Another popular category is the contribution of those Americans who fought for their country even though they were barred from restaurants and subject to lynching at that time. The films on the 369th of New York and the 370th of Chicago help us celebrate Black History Month. Films on Tejanos' service are useful for Hispanic Heritage observances. A Chinese student contributed China's experience during the war. Arab students presented the Arab revolt and Lawrence of Arabia. We offer lots on Texas--Camp Travis, Zimmerman telegram, U.S.S. Texas-- in support of Mike Visconage and the Texas WWICC.

Overall, what have your students taken away from this experience, on this special project? Why was it important for you to teach them the stories of World War I?

St. Mary's students dig deep to make their films meaningful. That's why all films begin with a dedication. When our work draws inspiration from our loved ones or the soldiers and civilians of the Great War, then we speak from a more powerful place. I had originally considered "branding" or standardizing the films in some way, perhaps to pay tribute to our wonderful university, but I chose to trust each student's creative eye and voice rather than impose a template.

Some of these films resonate with the unspoken intensity of the students' quest to link their lives to the Great War. Janet, an Air Force veteran whose son followed her military footsteps, connected deeply to Hangar 9, the last surviving structure from World War I at Brooks Air Force base. Furkan's great, great grandfather was in the battle that we call Gallipoli. "Put his photo in!," I urged Furkan. "We don't have one. We have only his stories of how the bullets flew so thick that they hit each other in the air. Something in him died that day alongside his friends." That's what we hope these films will do--help keep the stories alive.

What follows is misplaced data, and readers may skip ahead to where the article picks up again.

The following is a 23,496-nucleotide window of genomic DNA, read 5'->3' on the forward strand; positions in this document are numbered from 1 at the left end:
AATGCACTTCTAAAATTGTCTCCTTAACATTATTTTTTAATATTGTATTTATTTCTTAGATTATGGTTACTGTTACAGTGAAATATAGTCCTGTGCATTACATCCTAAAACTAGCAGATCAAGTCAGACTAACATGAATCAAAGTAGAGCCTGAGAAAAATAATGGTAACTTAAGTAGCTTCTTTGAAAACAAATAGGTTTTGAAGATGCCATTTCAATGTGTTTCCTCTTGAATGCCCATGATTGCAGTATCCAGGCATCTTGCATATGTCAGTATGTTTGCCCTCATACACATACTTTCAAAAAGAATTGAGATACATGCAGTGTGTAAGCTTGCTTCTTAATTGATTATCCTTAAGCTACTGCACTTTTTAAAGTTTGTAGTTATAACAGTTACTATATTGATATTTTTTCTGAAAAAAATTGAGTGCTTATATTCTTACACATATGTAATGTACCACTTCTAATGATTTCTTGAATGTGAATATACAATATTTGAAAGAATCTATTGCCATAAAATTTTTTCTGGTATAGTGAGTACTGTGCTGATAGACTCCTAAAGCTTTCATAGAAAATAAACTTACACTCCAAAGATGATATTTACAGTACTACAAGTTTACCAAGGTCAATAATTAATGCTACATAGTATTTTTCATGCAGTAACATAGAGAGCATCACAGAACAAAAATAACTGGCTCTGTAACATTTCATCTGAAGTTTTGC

These films often become the highlight of the students' college careers, even for non-history majors. They say so when they bid me goodbye at graduation, but it also crops up even in their official "exit interviews." Participation in a large-scale, long-term project connects students across discipline, race, religion, class, and other barriers. The bond persists even post- graduation. Students from early cohorts volunteer to mentor new filmmakers.

These video productions bestow many practical benefits, especially research experience and new tech skills useful for internships, employment, or even a birthday gift. Beyond the film assignment, some students have elected to pursue their WWI research, producing conference posters and presentations. As the centennial approaches, the students are receiving many invitations to present their films and to join commemorations, notably at the centennial ceremony in Kansas on April 6 and at Texas celebrations throughout the upcoming year.MobileMural Youtube channelMobileMural YouTube channel

What the students value more than the practical is the ineffable. More than the trips, skills, and acclaim is the sense of connection and purpose. On Day 1, when they first learn that the official World War I Centennial Commission in Washington DC awaits their contributions, the students fall silent. I sense them in disbelief and tense, as though bracing for the disappointment that I was just kidding. When I then project a film with the WWICC logo and show the welcoming correspondence from Monique and others, something shifts. These young people feel welcomed to contribute to something bigger than themselves.

I teach this history because it still powerfully shapes our world and because its lessons can liberate us. British citizens are mobilizing to restore the honor of shell-shock victims executed or condemned as "cowards." The war created new impetus for social justice, including the vision of the League of Nations and movements toward decolonization. The July 1914 domino-effect demonstrated how fragile peace can be if prudent voices go unheeded.

I'll close by evoking the power of an old brass artifact. Michel Benoit gave me a WWI shell casing that a homesick French soldier had etched with flowers while serving on the front. Post-war, a mother had used it as a hot water bottle to keep her child warm in bed at night. That tarnished object evokes for me a child suffering cold for lack of fuel and hugging an artillery shell--a wrenching irony. Those three voices--soldier, mother, child--reach us across the century. These microdocumentary films are our response.